Book Spotlight:

Discover what happens after treatment in 'The Thirteenth Step'

by Markus Heilig

 

The 12-step program is the most widely accepted program for addiction and recovery. This program focuses on following 12 specific steps including: admitting that one cannot control one's alcoholism, addiction or compulsion; recognizing a higher power that can restore sanity; examining past errors with the help of a sponsor; making amends for these errors; learning to live a new life with a new code of behavior; helping others who suffer from the same alcoholism, addictions or compulsions. In 1939, these 12 steps were first published in the textbook, "Alcoholics Anonymous," and many addiction recovery programs have adopted them.

 

Over the past few years controversy around the effectiveness of the 12-step program has emerged and, as a result, many other treatment programs for addiction have been implemented, such as SMART (Self-Management and Recovery Training) Recovery

 

Location Updates
Culver City: Sovereign Health's facility in Culver City has been doing some remodeling and just received a beautiful new paint job!   

 

San Clemente: Our San Clemente facility welcomed new Program Director, Dr. Diana Panizzon.

 

Rancho San Diego: Our adolescent facility in Rancho San Diego is pleased to welcome Jon Diprofio as Classroom Supervisor.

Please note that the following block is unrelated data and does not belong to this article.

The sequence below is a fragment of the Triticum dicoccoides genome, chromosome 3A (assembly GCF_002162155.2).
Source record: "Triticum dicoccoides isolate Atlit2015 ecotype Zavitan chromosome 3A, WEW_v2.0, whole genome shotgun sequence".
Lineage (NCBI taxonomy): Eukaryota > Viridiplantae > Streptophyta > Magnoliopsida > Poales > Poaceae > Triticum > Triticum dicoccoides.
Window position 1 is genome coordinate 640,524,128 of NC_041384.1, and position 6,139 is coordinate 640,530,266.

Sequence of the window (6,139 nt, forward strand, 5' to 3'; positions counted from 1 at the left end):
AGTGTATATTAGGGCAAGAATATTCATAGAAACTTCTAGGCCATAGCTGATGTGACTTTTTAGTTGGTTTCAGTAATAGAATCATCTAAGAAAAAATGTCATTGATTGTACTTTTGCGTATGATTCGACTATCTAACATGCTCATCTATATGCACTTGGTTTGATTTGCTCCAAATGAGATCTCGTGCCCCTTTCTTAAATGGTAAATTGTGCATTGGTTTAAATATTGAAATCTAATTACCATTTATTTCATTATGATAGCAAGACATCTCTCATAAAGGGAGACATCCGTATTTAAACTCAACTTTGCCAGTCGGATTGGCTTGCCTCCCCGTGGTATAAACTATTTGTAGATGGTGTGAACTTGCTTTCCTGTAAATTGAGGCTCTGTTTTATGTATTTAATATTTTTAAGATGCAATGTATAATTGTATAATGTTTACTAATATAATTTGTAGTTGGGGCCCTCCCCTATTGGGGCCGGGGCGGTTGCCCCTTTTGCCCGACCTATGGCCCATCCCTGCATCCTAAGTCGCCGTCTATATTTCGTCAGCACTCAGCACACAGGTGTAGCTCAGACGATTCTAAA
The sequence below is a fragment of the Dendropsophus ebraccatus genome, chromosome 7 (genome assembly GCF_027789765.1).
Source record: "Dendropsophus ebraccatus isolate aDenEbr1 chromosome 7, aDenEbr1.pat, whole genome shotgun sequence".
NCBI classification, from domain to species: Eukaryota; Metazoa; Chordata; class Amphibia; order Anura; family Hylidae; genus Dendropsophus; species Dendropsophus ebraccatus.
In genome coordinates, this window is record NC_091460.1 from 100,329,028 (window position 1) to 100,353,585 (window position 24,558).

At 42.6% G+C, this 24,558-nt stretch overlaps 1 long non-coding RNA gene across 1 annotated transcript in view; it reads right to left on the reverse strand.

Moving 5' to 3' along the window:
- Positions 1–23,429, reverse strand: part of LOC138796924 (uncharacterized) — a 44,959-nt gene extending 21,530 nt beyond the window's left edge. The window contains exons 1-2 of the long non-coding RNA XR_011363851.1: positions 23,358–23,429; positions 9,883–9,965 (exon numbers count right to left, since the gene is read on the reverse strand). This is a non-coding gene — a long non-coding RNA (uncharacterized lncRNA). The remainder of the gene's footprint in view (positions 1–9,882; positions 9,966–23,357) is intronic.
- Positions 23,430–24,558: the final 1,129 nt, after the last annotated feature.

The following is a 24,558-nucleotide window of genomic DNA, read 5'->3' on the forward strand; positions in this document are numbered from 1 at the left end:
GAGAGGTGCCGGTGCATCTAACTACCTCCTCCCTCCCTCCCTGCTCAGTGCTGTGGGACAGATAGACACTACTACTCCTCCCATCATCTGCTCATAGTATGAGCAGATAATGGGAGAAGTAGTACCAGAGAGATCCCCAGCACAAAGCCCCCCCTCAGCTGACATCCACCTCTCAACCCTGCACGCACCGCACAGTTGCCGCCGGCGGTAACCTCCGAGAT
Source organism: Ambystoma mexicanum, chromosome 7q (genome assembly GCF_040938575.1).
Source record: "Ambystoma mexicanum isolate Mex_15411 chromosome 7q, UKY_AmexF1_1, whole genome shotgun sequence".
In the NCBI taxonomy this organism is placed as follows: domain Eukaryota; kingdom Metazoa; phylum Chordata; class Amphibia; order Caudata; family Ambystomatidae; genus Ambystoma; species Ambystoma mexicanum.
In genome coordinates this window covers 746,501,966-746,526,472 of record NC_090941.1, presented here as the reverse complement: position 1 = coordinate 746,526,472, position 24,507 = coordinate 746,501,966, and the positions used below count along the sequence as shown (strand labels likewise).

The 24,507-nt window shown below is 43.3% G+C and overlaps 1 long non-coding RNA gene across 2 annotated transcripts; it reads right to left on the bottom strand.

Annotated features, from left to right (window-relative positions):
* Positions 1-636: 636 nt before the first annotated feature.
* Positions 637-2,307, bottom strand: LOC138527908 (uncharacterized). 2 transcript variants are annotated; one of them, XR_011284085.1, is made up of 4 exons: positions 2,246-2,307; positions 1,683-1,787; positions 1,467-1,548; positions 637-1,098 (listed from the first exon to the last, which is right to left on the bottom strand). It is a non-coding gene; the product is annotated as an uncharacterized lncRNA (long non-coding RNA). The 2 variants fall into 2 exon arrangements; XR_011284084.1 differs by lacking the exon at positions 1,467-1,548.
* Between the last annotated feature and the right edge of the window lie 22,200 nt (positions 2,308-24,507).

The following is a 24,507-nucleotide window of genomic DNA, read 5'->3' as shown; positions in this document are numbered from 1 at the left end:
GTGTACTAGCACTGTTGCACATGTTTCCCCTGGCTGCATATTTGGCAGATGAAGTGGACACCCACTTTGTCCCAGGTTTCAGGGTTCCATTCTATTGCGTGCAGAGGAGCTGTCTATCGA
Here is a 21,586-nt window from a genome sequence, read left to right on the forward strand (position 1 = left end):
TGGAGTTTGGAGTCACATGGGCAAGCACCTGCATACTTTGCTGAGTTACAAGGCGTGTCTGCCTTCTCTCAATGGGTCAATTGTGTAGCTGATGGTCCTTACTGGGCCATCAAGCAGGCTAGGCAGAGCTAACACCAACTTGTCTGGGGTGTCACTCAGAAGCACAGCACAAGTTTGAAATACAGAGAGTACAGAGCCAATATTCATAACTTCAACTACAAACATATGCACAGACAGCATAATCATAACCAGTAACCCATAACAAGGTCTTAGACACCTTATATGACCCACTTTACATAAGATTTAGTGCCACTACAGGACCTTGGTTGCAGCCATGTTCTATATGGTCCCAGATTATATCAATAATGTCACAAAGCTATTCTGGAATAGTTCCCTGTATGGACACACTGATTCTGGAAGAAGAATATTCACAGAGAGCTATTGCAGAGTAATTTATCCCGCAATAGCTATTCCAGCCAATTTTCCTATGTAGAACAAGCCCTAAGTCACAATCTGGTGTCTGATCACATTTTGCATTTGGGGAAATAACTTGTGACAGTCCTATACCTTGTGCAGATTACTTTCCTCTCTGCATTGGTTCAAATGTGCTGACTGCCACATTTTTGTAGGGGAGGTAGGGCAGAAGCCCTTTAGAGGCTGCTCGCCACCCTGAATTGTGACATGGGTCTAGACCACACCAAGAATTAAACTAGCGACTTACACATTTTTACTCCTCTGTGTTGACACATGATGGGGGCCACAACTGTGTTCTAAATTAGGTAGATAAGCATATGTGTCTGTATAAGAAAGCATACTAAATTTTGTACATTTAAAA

Ft. Myers: Sovereign's Florida facility passed licensure for DCF and ACHA, and is now accepting patients on the Mental Health track.

 

Chandler: Our Women's facility in Chandler, Arizona is pleased to welcome Kelly Vickrey as the new Program Director as well as James Condon as the new Site Training Director.

 

Palm Springs: Palm Springs continues to make strides towards opening their new location in upcoming months.

 

White River Academy: White River Academy held a Parent's Weekend at their facility during the month of April that turned out to be a huge success.  

Alumni Spotlight: Nicole H.

 

1. What was your life like before coming into Sovereign Health?

 

I was unable to pick my head off of the pillow. I was at my lowest point. I had attempted suicide and was placed in the hospital for seven days. They released me once they thought I was stable.  One week later I continued with suicidal thoughts and took pills to end my life. Fortunately, I was unsuccessful.

 

2. What are the most difficult parts struggling with addiction/mental health?

 

The most difficult part for me was struggling to accept that I needed to be on medication and ask for help.

 

3. What did you learn during treatment that is most helpful in your life today?

 

I learned that there is no need to feel the stigma of having a mental health disease. I also learned better coping skills that helped me in my everyday life. The program constantly kept us busy with classes, homework and activities that I would not have normally done at home if I was left to battle my depression on my own. It also provided an atmosphere of support after a long emotional day. My housemates were a constant reinforcement for me to use better coping skills.  The clinicians dove into my past hurts and I was able to release unforgiveness that had kept me bound and unable to move forward in my life.

 

4. Describe how your life is different now. What is the best part of your life today?